Over the past year, The Post found that the vast majority of those shot and killed by police were armed and half of them were white. Still, police killed blacks at three times the rate of whites when adjusted for the population where these shootings occurred. And although black men represent 6 percent of the U.S. population, they made up nearly 40 percent of those who were killed while unarmed.

Regardless of race, about a quarter of those killed displayed signs of mental illness. December was the fourth-deadliest month in 2015 for police shootings, with 89 shootings. There was only one state without a fatal police shooting last year: Rhode Island.

The number of shooting deaths may yet rise for 2015. The Post is tracking a few cases where it’s unclear whether police gunfire killed someone or whether the person committed suicide. And new cases that have gone unreported could always emerge.

Childress’s death in many ways encapsulates the complex nature of these incidents. On one hand, the young man was unarmed, carrying nothing but a cellphone. At the same time, he had a history that suggested a capacity for violence, and he behaved suspiciously, ignoring officers’ commands for a full two minutes and advancing even as the officers threatened to shoot.

And like an increasing number of police interactions with citizens, the incident was partially captured on a camera worn by one of the police officers.

Two weeks before his death, Las Vegas police said, Childress failed to show up for a sentencing hearing in Phoenix. In December, a jury had convicted him of a litany of charges, including kidnapping and robbery in connection with a 2013 home invasion in which he and several others posed as bounty hunters and robbed a house at gunpoint.

“Based on the fact that Childress was facing a lengthy stay in prison, it appears he skipped the sentencing and fled to Las Vegas to avoid prison time,” Undersheriff Kevin McMahill of the Las Vegas Metropolitan Police Department told reporters during a briefing this week.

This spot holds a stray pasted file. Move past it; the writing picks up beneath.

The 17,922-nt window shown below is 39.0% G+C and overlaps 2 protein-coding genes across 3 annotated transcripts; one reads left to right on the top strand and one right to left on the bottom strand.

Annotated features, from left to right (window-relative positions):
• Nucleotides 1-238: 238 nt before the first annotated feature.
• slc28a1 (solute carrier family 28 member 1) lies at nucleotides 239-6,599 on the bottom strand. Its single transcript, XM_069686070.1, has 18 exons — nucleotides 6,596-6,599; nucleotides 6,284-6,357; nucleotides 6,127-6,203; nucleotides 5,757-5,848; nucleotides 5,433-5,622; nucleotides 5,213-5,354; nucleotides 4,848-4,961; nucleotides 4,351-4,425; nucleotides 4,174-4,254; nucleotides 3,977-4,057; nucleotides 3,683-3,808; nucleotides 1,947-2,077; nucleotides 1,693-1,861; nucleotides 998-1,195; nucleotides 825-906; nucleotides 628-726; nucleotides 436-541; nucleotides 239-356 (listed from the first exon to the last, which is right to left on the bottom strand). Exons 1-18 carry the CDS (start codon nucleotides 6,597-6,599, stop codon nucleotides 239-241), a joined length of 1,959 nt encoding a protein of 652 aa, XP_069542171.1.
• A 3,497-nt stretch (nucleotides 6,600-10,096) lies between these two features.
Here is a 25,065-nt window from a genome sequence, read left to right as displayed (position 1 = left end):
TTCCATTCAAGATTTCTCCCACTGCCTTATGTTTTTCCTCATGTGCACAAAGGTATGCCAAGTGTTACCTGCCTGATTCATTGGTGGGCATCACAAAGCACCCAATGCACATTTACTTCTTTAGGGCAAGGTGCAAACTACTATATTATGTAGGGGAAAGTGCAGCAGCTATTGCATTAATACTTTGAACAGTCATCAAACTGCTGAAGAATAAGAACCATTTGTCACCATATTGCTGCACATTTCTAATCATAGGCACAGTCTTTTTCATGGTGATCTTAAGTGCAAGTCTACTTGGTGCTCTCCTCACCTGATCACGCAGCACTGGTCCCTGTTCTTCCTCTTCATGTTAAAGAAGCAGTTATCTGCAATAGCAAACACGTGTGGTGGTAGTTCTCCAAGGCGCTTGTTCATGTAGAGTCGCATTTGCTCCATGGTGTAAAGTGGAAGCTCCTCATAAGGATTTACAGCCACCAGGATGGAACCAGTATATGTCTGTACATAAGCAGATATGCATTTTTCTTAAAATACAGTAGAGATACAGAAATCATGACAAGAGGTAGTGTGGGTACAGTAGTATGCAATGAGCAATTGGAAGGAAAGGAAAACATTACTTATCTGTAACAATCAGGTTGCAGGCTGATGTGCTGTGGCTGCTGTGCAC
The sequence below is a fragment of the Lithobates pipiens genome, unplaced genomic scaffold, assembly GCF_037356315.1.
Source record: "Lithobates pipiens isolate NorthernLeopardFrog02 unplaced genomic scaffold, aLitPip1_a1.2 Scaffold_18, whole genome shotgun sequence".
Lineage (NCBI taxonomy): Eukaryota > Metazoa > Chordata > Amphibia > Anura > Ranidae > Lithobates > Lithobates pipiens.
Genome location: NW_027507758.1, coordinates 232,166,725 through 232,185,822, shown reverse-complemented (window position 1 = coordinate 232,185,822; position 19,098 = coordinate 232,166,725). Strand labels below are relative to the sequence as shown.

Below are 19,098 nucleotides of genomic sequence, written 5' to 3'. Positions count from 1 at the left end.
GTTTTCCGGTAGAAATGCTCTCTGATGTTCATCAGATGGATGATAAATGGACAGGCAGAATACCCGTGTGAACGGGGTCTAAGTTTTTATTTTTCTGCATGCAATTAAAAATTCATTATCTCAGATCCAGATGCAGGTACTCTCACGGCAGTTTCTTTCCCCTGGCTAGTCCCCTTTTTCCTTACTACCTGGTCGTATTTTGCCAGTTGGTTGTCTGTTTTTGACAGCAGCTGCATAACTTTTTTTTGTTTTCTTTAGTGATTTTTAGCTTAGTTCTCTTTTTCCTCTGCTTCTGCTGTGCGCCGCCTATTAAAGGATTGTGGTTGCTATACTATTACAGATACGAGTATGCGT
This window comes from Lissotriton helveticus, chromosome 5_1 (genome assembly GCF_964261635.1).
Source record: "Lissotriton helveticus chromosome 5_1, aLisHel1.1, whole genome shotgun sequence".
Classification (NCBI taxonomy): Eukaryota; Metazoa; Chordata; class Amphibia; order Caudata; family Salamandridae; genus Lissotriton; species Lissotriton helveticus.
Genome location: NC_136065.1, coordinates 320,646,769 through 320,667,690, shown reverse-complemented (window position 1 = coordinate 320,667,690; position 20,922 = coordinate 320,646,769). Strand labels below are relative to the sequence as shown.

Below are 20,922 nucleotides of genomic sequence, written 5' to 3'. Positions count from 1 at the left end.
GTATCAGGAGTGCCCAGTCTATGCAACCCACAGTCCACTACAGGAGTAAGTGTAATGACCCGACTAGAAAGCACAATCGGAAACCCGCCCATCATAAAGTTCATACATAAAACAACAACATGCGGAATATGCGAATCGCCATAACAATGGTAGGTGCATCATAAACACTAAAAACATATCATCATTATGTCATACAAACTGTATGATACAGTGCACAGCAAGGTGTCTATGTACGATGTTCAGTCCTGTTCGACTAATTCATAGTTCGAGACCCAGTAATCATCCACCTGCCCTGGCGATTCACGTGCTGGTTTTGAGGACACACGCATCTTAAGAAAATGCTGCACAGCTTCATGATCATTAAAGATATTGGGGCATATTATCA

Childress was staying with close friends in Las Vegas when the U.S. Marshals Service became aware of his location, McMahill said. But when the marshals attempted to approach him, he fled, prompting the federal agents to seek help from local police.

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Money Troubles? You Are Not Alone

Compliments of Marketwatch 

Americans are starting 2016 with more job security, but most are still theoretically only one paycheck away from the street.

Approximately 63% of Americans have no emergency savings for things such as a $1,000 emergency room visit or a $500 car repair, according to a survey released Wednesday of 1,000 adults by personal finance website Bankrate.com, up slightly from 62% last year. Faced with an emergency, they say they would raise the money by reducing spending elsewhere (23%), borrowing from family and/or friends (15%) or using credit cards to bridge the gap (15%).

This lack of emergency savings could be a problem for millions of Americans. More than four in 10 Americans either experienced a major unexpected expense over the past 12 months or had an immediate family member who had an unexpected expense, Bankrate found. (The survey didn’t specify the impact of that expense.) “Without emergency savings, you may not have money to cover needed home repairs,” says Signe-Mary McKernan, senior fellow and economist at the Urban Institute, a nonprofit organization that focuses on social and economic policy. “Similarly, without emergency savings, people could raid their retirement account.”

The findings are strikingly similar to two other reports, one by the U.S. Federal Reserve survey of more than 4,000 adults released in 2014. “Savings are depleted for many households after the recession,” it found. Among those who had savings prior to 2008, 57% said they’d used up some or all of their savings in the Great Recession and its aftermath. And another survey of 1,000 adults released last year by personal finance website GOBankingRates.com found that most Americans (62%) have less than $1,000 in their savings account (although that doesn’t include retirement or other investment accounts).